Water is a basic necessity for the survival of humans. Globally, the world is on track to meet the MDG on safe drinking water. India too is on track with 85.5 per cent population having sustainable access to safe drinking water (Census of India, 2011). Although, there have been improvements and it is felt that India is seriously targeting to achieve its aggregate level Millennium Development Goal for providing access to safe drinking water, yet nearly 130 million people in India still do not have access to clean water. Additionally, there remains a worrying discrepancy in access between urban and rural areas. About 91.4 per cent urban population in comparison to only 82.7 per cent rural population have access to safe drinking water. Meeting the drinking water needs of such a large population can be an intimidating task. Thus, lack of safe drinking water persists to be a major hurdle and a national economic burden.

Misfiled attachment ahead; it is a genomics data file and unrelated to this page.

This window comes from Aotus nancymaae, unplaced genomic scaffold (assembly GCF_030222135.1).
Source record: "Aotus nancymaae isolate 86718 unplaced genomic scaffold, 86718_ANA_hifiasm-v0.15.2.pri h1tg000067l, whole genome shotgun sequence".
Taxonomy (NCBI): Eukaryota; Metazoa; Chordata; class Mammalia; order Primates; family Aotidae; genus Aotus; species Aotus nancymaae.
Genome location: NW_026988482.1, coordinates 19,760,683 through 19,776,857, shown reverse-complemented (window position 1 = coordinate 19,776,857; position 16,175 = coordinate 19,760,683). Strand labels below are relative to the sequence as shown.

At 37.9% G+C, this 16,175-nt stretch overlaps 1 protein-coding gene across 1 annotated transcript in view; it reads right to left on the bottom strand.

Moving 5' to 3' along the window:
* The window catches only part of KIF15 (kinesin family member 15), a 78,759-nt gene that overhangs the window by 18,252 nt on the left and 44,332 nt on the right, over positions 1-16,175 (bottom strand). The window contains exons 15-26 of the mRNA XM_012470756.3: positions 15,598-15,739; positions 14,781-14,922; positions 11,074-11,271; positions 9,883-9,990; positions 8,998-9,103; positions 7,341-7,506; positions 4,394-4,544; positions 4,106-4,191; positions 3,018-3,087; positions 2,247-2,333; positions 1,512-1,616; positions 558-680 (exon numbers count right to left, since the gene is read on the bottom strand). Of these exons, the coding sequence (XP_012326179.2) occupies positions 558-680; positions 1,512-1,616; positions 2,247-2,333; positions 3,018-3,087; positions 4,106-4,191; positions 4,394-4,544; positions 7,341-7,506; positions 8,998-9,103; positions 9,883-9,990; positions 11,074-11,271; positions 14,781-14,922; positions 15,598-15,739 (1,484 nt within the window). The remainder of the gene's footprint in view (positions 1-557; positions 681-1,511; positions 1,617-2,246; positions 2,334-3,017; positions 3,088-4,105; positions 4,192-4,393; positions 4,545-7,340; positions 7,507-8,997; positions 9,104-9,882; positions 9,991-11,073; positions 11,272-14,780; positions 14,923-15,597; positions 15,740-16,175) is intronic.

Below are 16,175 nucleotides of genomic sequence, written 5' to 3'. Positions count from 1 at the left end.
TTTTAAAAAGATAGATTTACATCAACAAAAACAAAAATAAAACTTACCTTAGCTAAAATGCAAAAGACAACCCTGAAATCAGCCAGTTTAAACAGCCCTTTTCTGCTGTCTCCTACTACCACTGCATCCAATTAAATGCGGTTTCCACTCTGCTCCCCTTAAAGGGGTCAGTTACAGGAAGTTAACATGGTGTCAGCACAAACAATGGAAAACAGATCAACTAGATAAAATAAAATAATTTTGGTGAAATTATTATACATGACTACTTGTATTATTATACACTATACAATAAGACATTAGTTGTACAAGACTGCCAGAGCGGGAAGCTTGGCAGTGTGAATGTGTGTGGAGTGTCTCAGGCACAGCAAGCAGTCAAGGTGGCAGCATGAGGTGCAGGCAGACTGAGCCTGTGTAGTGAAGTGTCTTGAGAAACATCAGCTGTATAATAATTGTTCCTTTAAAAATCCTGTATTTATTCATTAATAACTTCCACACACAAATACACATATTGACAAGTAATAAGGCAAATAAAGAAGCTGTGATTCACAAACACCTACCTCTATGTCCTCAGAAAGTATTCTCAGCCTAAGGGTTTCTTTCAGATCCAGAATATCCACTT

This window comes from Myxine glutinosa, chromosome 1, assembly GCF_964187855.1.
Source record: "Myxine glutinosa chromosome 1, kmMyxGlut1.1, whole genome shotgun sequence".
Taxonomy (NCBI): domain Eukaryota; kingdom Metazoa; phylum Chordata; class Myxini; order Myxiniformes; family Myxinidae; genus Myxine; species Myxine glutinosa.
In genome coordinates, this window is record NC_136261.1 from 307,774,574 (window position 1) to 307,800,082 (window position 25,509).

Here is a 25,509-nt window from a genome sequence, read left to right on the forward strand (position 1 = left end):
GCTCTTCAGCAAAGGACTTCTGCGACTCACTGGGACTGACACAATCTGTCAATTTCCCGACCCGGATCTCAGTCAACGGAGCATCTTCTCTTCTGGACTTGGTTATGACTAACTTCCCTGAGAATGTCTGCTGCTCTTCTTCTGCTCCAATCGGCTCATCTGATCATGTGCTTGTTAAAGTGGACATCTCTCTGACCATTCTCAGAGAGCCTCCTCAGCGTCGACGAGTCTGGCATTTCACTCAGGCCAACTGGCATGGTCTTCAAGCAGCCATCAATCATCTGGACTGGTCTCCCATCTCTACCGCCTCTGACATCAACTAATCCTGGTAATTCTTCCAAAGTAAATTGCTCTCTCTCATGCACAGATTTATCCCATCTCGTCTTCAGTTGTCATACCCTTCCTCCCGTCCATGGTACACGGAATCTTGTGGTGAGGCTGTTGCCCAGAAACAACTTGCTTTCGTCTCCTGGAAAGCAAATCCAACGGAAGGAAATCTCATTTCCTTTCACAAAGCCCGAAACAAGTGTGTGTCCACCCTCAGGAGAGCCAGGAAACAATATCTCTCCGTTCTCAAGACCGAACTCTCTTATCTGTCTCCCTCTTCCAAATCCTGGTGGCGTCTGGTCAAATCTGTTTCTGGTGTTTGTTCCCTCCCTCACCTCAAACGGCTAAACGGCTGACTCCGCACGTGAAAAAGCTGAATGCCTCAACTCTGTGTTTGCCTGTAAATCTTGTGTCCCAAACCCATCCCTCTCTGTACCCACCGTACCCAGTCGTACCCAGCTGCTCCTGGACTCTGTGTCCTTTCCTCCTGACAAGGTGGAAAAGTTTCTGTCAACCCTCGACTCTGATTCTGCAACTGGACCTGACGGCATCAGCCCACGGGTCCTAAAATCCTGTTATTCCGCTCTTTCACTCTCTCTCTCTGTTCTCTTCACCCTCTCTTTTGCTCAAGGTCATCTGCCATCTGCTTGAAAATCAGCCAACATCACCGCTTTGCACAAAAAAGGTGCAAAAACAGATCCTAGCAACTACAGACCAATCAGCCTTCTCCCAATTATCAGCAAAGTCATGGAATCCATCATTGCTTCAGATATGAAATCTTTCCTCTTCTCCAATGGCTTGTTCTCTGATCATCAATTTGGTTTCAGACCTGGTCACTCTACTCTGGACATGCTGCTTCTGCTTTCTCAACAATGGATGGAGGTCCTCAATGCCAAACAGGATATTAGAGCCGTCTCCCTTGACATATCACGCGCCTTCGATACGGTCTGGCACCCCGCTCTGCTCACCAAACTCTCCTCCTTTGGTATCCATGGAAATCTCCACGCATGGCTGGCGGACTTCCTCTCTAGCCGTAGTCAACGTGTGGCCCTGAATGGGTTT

Further, “About 37.7 million Indians are affected by waterborne diseases, 1.5 million children die of diarrhoea and 73 million working days are lost due to waterborne diseases annually. Further, 10.28 per cent of all habitations being affected by poor water quality. It is estimated that by 2020, India will become a water-stressed nation” (Water Aid India, 2017). Although, water is the most integral and inevitable part of each individual; however discrimination of Scheduled Caste in access to water is often cited. According to the Census of India 2011, only 35 per cent of the Scheduled Caste households had the main source of drinking water within the premises, whereas, a large 65 per cent were near or away from the premises. There were only 28 per cent households in rural areas in comparison to 57 per cent in urban areas having main drinking water source within the premises. Further, 41.3 per cent of SC households in our country has tap water from a treated source/untreated sources (29.4% from treated and 11.9% from untreated) as the main source of drinking, and the remaining draw water from rivers, canals, ponds, lakes or ‘other sources’ (not taps, hand pumps, wells, tube wells or boreholes).